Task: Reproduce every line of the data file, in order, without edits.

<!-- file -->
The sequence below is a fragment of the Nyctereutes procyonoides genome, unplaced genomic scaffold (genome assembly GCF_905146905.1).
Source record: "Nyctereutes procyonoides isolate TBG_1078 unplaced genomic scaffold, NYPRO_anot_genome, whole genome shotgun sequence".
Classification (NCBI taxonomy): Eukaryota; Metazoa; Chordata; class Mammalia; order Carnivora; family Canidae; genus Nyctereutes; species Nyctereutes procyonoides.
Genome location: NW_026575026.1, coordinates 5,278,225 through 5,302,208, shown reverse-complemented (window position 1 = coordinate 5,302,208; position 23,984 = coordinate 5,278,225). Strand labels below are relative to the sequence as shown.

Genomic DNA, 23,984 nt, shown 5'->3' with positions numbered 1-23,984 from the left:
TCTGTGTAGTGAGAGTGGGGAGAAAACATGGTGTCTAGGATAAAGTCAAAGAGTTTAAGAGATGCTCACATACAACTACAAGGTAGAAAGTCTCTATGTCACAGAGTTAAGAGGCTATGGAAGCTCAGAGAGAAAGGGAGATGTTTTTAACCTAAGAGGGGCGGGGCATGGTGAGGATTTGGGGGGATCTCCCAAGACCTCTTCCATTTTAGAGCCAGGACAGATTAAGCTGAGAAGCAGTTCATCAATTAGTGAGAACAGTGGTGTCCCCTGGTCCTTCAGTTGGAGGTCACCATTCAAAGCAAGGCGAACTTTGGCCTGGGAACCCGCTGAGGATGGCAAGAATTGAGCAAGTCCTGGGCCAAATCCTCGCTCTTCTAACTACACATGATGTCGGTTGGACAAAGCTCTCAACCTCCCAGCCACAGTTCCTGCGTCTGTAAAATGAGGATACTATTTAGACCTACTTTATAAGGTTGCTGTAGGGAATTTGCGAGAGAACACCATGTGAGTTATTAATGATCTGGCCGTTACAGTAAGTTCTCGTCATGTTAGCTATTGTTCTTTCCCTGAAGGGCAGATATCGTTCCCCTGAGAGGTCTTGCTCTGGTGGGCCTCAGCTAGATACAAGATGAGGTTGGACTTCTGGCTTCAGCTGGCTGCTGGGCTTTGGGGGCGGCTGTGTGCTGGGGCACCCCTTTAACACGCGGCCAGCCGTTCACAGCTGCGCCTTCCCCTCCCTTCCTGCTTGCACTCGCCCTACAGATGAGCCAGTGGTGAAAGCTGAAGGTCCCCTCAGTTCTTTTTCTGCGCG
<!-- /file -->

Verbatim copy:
The sequence below is a fragment of the Nyctereutes procyonoides genome, unplaced genomic scaffold (genome assembly GCF_905146905.1).
Source record: "Nyctereutes procyonoides isolate TBG_1078 unplaced genomic scaffold, NYPRO_anot_genome, whole genome shotgun sequence".
Classification (NCBI taxonomy): Eukaryota; Metazoa; Chordata; class Mammalia; order Carnivora; family Canidae; genus Nyctereutes; species Nyctereutes procyonoides.
Genome location: NW_026575026.1, coordinates 5,278,225 through 5,302,208, shown reverse-complemented (window position 1 = coordinate 5,302,208; position 23,984 = coordinate 5,278,225). Strand labels below are relative to the sequence as shown.

Genomic DNA, 23,984 nt, shown 5'->3' with positions numbered 1-23,984 from the left:
TCTGTGTAGTGAGAGTGGGGAGAAAACATGGTGTCTAGGATAAAGTCAAAGAGTTTAAGAGATGCTCACATACAACTACAAGGTAGAAAGTCTCTATGTCACAGAGTTAAGAGGCTATGGAAGCTCAGAGAGAAAGGGAGATGTTTTTAACCTAAGAGGGGCGGGGCATGGTGAGGATTTGGGGGGATCTCCCAAGACCTCTTCCATTTTAGAGCCAGGACAGATTAAGCTGAGAAGCAGTTCATCAATTAGTGAGAACAGTGGTGTCCCCTGGTCCTTCAGTTGGAGGTCACCATTCAAAGCAAGGCGAACTTTGGCCTGGGAACCCGCTGAGGATGGCAAGAATTGAGCAAGTCCTGGGCCAAATCCTCGCTCTTCTAACTACACATGATGTCGGTTGGACAAAGCTCTCAACCTCCCAGCCACAGTTCCTGCGTCTGTAAAATGAGGATACTATTTAGACCTACTTTATAAGGTTGCTGTAGGGAATTTGCGAGAGAACACCATGTGAGTTATTAATGATCTGGCCGTTACAGTAAGTTCTCGTCATGTTAGCTATTGTTCTTTCCCTGAAGGGCAGATATCGTTCCCCTGAGAGGTCTTGCTCTGGTGGGCCTCAGCTAGATACAAGATGAGGTTGGACTTCTGGCTTCAGCTGGCTGCTGGGCTTTGGGGGCGGCTGTGTGCTGGGGCACCCCTTTAACACGCGGCCAGCCGTTCACAGCTGCGCCTTCCCCTCCCTTCCTGCTTGCACTCGCCCTACAGATGAGCCAGTGGTGAAAGCTGAAGGTCCCCTCAGTTCTTTTTCTGCGCG